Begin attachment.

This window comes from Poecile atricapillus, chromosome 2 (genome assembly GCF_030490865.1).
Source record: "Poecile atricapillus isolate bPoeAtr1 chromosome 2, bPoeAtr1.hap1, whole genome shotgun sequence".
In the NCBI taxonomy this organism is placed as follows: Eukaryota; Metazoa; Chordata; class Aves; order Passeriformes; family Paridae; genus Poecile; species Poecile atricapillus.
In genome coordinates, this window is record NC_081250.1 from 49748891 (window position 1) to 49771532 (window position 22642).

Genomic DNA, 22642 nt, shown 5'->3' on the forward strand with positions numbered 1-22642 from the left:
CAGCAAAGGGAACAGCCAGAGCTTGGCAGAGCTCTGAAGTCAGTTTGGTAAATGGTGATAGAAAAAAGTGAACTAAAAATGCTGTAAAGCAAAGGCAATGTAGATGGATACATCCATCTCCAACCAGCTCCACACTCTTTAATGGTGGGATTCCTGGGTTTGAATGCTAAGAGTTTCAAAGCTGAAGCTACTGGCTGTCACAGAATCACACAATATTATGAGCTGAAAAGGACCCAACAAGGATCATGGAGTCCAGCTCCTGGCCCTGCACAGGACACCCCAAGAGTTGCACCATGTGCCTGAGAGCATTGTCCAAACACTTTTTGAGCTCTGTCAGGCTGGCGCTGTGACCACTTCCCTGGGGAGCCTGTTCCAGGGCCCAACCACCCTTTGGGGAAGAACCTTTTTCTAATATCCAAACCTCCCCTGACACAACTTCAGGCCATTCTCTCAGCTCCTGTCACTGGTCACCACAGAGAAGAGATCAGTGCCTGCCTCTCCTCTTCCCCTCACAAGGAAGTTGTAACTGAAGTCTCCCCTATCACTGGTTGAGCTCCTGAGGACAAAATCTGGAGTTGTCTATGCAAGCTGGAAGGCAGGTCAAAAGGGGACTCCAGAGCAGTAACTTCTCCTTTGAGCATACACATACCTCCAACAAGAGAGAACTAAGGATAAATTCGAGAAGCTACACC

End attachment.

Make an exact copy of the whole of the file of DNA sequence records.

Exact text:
This window comes from Poecile atricapillus, chromosome 2 (genome assembly GCF_030490865.1).
Source record: "Poecile atricapillus isolate bPoeAtr1 chromosome 2, bPoeAtr1.hap1, whole genome shotgun sequence".
In the NCBI taxonomy this organism is placed as follows: Eukaryota; Metazoa; Chordata; class Aves; order Passeriformes; family Paridae; genus Poecile; species Poecile atricapillus.
In genome coordinates, this window is record NC_081250.1 from 49748891 (window position 1) to 49771532 (window position 22642).

Genomic DNA, 22642 nt, shown 5'->3' on the forward strand with positions numbered 1-22642 from the left:
CAGCAAAGGGAACAGCCAGAGCTTGGCAGAGCTCTGAAGTCAGTTTGGTAAATGGTGATAGAAAAAAGTGAACTAAAAATGCTGTAAAGCAAAGGCAATGTAGATGGATACATCCATCTCCAACCAGCTCCACACTCTTTAATGGTGGGATTCCTGGGTTTGAATGCTAAGAGTTTCAAAGCTGAAGCTACTGGCTGTCACAGAATCACACAATATTATGAGCTGAAAAGGACCCAACAAGGATCATGGAGTCCAGCTCCTGGCCCTGCACAGGACACCCCAAGAGTTGCACCATGTGCCTGAGAGCATTGTCCAAACACTTTTTGAGCTCTGTCAGGCTGGCGCTGTGACCACTTCCCTGGGGAGCCTGTTCCAGGGCCCAACCACCCTTTGGGGAAGAACCTTTTTCTAATATCCAAACCTCCCCTGACACAACTTCAGGCCATTCTCTCAGCTCCTGTCACTGGTCACCACAGAGAAGAGATCAGTGCCTGCCTCTCCTCTTCCCCTCACAAGGAAGTTGTAACTGAAGTCTCCCCTATCACTGGTTGAGCTCCTGAGGACAAAATCTGGAGTTGTCTATGCAAGCTGGAAGGCAGGTCAAAAGGGGACTCCAGAGCAGTAACTTCTCCTTTGAGCATACACATACCTCCAACAAGAGAGAACTAAGGATAAATTCGAGAAGCTACACC